Some radar systems are designed for specific functions that do not precisely fit into either of the above categories. The radar speed gun is an example of radar designed specifically to measure the speed of a target. The military uses much more complex radar systems that are adapted to detect only fast-moving targets such as aircraft. Since aircraft usually move much faster than weather or surface targets, velocity-sensitive radar can eliminate unwanted clutter from the radar indicator. Radar systems that detect and process only moving targets are called MOVING-TARGET INDICATORS (mti) and are usually combined with conventional search radar.

Another form of radar widely used in military and civilian aircraft is the RADAR ALTIMETER. Just as some surface-based radars can determine the height of a target, airborne radar can determine the distance from an aircraft to the ground. Many aircraft use radar to determine height above the ground. Radar altimeters usually use frequency-modulated signals of the type discussed earlier in the chapter.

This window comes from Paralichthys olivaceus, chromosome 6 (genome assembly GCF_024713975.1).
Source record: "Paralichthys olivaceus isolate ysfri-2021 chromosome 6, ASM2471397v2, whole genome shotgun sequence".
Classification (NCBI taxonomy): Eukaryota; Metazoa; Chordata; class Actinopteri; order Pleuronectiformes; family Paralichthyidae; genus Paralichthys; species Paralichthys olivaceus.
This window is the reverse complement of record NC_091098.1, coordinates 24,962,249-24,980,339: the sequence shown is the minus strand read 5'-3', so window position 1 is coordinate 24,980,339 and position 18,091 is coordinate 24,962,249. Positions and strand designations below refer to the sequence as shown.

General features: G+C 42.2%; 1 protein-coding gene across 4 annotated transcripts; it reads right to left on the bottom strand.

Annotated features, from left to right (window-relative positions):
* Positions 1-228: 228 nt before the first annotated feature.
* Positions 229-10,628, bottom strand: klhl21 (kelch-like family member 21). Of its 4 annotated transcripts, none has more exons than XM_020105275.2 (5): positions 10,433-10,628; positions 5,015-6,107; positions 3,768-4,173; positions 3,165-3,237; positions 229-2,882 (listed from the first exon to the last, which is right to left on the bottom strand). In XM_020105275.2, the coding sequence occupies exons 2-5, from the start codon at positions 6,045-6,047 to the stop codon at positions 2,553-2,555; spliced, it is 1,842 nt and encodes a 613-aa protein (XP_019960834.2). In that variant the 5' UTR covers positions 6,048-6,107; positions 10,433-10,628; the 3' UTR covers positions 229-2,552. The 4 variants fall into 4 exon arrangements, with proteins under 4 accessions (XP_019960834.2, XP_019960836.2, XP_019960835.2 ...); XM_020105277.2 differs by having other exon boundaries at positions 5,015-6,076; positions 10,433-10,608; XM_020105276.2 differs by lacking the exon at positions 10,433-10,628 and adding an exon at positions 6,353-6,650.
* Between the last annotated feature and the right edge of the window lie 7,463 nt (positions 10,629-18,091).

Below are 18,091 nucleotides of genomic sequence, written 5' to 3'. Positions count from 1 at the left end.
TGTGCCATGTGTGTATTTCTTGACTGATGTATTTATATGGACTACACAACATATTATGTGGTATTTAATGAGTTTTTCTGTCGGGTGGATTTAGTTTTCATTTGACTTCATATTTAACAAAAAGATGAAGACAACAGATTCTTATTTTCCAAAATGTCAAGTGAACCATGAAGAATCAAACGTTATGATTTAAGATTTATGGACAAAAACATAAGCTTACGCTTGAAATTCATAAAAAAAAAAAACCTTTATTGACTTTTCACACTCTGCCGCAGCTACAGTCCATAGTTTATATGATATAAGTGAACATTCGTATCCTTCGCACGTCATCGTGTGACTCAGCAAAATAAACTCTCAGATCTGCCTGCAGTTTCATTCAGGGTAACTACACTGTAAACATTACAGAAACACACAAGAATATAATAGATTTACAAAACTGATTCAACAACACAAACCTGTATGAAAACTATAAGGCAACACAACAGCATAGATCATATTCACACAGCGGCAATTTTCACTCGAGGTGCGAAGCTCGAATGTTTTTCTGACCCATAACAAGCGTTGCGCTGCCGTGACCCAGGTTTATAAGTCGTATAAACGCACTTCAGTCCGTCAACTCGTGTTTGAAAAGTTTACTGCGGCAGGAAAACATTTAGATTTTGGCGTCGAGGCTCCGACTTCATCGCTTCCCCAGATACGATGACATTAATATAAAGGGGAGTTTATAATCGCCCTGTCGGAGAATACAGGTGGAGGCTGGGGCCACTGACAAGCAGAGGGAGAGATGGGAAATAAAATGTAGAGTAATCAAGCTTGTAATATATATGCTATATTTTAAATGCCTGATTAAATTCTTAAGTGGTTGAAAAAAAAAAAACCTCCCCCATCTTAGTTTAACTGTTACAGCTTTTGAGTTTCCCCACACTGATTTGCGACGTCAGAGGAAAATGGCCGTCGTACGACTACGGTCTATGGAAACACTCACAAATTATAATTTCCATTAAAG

The preceding paragraphs indicated that radar systems are divided into types based on the designed use. This section presents the general characteristics of several commonly used radar systems. Typical characteristics are discussed rather than the specific characteristics of any particular radar system.


Search radar, as previously mentioned, continuously scans a volume of space and provides initial detection of all targets within that space. Search radar systems are further divided into specific types, according to the type of object they are designed to detect. For example, surface-search, air-search, and height-finding radars are all types of search radar.

Surface-Search Radar

A surface-search radar system has two primary functions: (1) the detection and determination of accurate ranges and bearings of surface objects and low-flying aircraft and (2) the maintenance of a 360-degree search pattern for all objects within line-of-sight distance from the radar antenna.